The VIX has "cooled off" to ~26 following an intraday surge above 50 last week - the highest reading since early 2009. Global markets bounced on Wednesday following comments from Federal Reserve President William Dudley that a September rate hike now seems less compelling and a favorable revision to US GDP (+3.7% vs +2.3%) restored a degree of confidence. Risk warnings in our heatmap below eased off for the week with slightly more green than red in the short term. However, looking at the intermediate term, risk perception remains one-sided in favor of the negative; eight out of twelve measures are red. From our standpoint, nothing has changed fundamentally. The key risk metrics we watch in China remain on the same negative trend.
Financial Risk Monitor Summary
• Short-term(WoW): Positive / 4 of 12 improved / 3 out of 12 worsened / 5 of 12 unchanged
• Intermediate-term(WoW): Negative / 2 of 12 improved / 8 out of 12 worsened / 2 of 12 unchanged
• Long-term(WoW): Positive / 3 of 12 improved / 2 out of 12 worsened / 7 of 12 unchanged
1. U.S. Financial CDS – Swaps tightened for 14 out of 27 domestic financial institutions on positive GDP data and dovish comments from Fed President William Dudley. U.S. GDP came in at 3.7% in the second quarter, and Mr. Dudley commented that the case for a September rate increase is now less compelling.
Tightened the most WoW: ALL, CB, ACE
Widened the most WoW: BAC, C, MS
Tightened the most WoW: CB, ACE, AXP
Widened the most MoM: GNW, MET, GS
2. European Financial CDS – Swaps mostly tightened in Europe last week as a global market recovery began on Wednesday.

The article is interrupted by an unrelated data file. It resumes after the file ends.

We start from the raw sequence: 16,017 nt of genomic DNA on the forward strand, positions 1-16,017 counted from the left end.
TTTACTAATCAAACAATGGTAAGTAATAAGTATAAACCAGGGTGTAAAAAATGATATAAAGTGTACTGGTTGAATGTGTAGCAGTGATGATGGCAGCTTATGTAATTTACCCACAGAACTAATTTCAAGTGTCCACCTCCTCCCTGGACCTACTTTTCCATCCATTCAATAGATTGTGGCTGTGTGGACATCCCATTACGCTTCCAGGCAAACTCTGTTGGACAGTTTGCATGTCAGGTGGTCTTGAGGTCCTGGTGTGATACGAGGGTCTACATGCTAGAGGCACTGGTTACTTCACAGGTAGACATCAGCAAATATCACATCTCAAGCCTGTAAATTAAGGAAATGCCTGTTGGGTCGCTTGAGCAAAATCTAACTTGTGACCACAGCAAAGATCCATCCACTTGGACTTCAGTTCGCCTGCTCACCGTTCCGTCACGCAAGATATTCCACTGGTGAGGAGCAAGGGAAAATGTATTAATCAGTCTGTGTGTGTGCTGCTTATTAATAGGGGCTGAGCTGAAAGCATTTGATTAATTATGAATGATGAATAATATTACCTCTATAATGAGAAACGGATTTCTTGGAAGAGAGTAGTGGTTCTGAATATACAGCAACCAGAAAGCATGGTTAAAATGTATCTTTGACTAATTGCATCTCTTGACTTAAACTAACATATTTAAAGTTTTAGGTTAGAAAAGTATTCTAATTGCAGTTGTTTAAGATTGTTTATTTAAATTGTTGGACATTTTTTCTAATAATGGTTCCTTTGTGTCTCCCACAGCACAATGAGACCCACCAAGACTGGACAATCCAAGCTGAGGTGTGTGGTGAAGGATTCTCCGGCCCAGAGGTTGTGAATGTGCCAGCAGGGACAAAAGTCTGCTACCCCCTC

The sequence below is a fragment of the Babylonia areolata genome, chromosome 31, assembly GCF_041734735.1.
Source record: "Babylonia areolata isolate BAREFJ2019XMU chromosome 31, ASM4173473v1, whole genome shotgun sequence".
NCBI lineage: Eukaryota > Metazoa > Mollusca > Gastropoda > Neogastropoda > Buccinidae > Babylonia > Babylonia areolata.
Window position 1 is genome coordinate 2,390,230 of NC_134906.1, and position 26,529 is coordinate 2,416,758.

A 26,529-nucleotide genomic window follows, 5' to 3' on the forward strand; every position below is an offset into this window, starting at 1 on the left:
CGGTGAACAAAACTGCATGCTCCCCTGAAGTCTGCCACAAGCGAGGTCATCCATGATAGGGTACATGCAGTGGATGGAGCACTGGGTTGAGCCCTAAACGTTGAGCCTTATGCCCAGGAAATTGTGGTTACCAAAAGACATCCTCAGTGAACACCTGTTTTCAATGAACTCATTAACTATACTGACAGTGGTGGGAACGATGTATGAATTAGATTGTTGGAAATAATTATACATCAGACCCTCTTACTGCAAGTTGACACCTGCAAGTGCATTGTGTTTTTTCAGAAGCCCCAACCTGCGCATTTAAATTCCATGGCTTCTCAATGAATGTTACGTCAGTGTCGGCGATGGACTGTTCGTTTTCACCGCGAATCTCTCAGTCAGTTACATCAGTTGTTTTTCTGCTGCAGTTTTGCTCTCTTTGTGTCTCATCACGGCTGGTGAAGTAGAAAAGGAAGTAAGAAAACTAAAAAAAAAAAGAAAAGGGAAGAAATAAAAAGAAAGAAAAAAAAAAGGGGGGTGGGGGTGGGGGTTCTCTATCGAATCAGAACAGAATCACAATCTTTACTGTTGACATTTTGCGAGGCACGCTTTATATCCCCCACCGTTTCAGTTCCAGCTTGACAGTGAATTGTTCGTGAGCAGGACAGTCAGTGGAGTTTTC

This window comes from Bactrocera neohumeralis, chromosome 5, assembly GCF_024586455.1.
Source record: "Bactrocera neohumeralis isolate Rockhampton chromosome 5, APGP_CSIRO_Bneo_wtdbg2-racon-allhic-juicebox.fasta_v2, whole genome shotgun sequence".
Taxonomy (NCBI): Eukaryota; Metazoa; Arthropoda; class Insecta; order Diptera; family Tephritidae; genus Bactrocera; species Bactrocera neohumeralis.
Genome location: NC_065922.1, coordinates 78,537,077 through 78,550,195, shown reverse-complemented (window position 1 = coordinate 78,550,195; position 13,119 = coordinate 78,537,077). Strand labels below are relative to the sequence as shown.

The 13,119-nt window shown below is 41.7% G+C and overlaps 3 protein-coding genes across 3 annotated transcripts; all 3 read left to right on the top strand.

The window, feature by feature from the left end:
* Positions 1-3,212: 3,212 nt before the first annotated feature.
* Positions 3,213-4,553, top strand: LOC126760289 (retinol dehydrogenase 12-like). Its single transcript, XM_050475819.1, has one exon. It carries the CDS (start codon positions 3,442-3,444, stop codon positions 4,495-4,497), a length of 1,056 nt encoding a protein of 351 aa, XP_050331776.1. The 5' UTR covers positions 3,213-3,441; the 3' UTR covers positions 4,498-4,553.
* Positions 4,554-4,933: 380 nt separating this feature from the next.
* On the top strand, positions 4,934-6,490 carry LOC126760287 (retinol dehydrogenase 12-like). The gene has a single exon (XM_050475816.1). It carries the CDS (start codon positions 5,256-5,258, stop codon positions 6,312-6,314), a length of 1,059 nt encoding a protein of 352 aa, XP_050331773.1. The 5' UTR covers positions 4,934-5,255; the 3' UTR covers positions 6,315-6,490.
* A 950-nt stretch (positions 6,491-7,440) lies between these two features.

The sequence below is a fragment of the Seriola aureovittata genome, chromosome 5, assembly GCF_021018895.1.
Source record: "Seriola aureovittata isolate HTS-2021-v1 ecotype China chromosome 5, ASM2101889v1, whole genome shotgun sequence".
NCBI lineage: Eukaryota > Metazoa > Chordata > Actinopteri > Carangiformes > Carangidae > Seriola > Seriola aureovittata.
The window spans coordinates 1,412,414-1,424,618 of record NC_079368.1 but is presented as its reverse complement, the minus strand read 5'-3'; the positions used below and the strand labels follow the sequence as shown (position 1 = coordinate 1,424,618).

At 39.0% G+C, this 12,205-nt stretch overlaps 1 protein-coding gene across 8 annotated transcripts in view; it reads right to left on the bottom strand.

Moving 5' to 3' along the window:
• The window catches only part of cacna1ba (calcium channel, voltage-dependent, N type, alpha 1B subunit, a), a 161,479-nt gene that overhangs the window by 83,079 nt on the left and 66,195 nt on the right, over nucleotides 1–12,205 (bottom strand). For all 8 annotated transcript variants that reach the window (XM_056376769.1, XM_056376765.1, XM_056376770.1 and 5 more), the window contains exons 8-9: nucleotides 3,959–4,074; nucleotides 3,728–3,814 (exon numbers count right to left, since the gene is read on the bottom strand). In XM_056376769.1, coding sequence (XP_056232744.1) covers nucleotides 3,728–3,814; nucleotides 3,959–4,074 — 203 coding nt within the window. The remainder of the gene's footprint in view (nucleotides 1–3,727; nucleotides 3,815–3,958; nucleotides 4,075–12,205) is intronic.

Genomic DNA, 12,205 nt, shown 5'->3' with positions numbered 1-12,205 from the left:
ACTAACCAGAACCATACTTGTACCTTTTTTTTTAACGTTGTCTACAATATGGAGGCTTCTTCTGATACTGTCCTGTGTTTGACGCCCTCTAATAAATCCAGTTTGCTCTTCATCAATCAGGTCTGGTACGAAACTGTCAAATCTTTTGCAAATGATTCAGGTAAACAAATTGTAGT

3. Asian Financial CDS – Swaps were a mixed bag across Asian Financials last week. Chinese banks were mostly tighter, while Japanese banks widened.
4. Sovereign CDS – Sovereign Swaps were little changed over last week. Spanish swaps widened the most, by +3 bps to 101.
5. Emerging Market Sovereign CDS – Emerging market swaps mostly tightened last week. Russian swaps saw the largest move, tightening by -45 bps to 375.
6. High Yield (YTM) Monitor – High Yield rates fell 3 bps last week, ending the week at 7.37% versus 7.40% the prior week.
7. Leveraged Loan Index Monitor – The Leveraged Loan Index fell 4.0 points last week, ending at 1862.
8. TED Spread Monitor – The TED spread fell 4 basis points last week, ending the week at 27 bps this week versus last week’s print of 31 bps.
9. CRB Commodity Price Index – The CRB index rose 1.7%, ending the week at 197 versus 194 the prior week. As compared with the prior month, commodity prices have decreased -2.7%. We generally regard changes in commodity prices on the margin as having meaningful consumption implications.
10. Euribor-OIS Spread – The Euribor-OIS spread (the difference between the euro interbank lending rate and overnight indexed swaps) measures bank counterparty risk in the Eurozone. The OIS is analogous to the effective Fed Funds rate in the United States. Banks lending at the OIS do not swap principal, so counterparty risk in the OIS is minimal. By contrast, the Euribor rate is the rate offered for unsecured interbank lending. Thus, the spread between the two isolates counterparty risk. The Euribor-OIS spread was unchanged at 10 bps.
11. Chinese Interbank Rate (Shifon Index) – The Shifon Index fell 7 basis points last week, ending the week at 1.77% versus last week’s print of 1.85%. The Shifon Index measures banks’ overnight lending rates to one another, a gauge of systemic stress in the Chinese banking system.
12. Chinese Steel – Steel prices in China fell 2.5% last week, or 58 yuan/ton, to 2273 yuan/ton. We use Chinese steel rebar prices to gauge Chinese construction activity and, by extension, the health of the Chinese economy.
13. 2-10 Spread – Last week the 2-10 spread widened to 146 bps, 4 bps wider than a week ago. We track the 2-10 spread as an indicator of bank margin pressure.
14. XLF Macro Quantitative Setup – Our Macro team’s quantitative setup in the XLF shows 4.0% upside to TRADE resistance and 7.4% downside to TRADE support.
Joshua Steiner, CFA
Jonathan Casteleyn, CFA, CMT